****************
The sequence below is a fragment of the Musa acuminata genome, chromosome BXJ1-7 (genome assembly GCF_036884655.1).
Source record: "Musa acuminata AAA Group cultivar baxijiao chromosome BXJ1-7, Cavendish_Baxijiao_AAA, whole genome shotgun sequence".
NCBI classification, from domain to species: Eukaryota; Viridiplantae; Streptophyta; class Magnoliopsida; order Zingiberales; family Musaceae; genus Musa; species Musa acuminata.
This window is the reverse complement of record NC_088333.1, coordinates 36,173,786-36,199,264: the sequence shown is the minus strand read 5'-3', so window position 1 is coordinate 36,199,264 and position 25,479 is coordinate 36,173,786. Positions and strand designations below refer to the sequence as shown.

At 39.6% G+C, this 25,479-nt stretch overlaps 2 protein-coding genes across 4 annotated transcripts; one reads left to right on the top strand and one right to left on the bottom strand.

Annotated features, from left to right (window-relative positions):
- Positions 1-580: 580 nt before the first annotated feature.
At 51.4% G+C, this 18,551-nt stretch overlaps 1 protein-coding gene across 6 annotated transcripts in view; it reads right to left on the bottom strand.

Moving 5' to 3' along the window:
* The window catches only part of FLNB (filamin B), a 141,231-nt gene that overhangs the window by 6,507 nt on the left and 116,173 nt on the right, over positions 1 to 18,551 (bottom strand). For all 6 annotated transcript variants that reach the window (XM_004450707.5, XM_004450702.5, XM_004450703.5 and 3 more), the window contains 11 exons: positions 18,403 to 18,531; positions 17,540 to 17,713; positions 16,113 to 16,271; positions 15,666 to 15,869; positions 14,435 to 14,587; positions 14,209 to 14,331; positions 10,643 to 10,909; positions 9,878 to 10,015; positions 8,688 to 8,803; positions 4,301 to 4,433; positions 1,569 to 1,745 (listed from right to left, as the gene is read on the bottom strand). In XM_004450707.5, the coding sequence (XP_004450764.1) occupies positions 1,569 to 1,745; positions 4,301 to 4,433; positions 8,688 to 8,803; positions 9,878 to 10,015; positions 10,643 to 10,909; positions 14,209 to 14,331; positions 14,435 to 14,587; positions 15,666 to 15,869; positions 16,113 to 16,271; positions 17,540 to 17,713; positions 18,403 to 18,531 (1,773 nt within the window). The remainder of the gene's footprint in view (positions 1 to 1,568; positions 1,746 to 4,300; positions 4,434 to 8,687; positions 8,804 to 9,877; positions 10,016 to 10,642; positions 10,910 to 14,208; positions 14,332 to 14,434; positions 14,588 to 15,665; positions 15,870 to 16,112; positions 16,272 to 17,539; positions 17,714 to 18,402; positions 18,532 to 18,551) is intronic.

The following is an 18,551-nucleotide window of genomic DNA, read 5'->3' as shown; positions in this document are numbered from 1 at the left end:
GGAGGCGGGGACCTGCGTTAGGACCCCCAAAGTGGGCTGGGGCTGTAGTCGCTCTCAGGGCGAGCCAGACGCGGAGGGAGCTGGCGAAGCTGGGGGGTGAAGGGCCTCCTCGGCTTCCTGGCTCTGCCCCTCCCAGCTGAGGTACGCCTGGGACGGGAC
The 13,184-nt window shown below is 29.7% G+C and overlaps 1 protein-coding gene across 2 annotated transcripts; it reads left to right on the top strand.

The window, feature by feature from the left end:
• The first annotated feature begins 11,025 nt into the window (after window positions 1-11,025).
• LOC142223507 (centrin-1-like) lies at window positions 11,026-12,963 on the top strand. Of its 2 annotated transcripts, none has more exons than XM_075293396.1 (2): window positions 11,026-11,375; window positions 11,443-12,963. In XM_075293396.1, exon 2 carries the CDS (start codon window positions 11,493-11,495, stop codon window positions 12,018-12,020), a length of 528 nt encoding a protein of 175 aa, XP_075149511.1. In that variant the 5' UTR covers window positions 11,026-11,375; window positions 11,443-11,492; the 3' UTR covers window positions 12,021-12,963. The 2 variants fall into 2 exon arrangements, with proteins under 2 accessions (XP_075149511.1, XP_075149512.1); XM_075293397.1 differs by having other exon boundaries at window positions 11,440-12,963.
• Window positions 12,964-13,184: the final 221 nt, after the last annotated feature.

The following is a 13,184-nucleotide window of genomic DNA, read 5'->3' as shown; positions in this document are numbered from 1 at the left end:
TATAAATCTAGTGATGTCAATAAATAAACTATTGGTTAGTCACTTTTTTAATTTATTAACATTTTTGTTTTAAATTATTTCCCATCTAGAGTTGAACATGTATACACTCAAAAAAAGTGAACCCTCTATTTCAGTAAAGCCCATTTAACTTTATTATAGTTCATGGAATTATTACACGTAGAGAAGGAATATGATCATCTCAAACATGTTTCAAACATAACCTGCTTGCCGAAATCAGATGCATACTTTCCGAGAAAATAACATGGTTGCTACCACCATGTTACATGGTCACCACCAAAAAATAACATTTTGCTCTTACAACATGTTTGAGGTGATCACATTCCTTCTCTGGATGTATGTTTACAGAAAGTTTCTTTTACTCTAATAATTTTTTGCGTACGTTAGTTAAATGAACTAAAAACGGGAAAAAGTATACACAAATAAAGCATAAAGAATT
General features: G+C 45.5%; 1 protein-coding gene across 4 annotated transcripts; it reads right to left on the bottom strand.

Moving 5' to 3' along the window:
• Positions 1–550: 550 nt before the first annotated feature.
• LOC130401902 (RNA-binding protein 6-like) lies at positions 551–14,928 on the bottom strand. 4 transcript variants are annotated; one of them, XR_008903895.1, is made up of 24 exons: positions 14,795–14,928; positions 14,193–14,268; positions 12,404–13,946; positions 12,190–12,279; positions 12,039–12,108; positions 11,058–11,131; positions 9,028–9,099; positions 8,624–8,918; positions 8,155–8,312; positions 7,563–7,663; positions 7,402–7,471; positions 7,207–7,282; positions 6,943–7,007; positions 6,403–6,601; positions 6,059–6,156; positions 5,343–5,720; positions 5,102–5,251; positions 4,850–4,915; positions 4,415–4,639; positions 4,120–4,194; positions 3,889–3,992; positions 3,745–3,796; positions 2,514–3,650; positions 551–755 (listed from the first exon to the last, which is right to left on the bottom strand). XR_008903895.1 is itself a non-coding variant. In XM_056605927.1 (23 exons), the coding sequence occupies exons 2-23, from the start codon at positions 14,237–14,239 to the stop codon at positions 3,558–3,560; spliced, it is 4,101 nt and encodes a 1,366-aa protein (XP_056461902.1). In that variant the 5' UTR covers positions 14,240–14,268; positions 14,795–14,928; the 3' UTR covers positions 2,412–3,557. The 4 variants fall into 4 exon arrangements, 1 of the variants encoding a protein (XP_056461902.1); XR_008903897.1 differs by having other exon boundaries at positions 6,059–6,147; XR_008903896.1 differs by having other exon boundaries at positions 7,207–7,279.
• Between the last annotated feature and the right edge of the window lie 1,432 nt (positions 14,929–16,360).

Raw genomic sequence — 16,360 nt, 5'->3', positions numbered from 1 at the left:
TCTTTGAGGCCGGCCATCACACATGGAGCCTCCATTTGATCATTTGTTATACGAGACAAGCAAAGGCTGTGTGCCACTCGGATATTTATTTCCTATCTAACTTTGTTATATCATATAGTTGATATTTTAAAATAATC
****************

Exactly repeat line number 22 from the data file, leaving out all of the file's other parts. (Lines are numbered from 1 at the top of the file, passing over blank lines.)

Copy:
• Positions 1–550: 550 nt before the first annotated feature.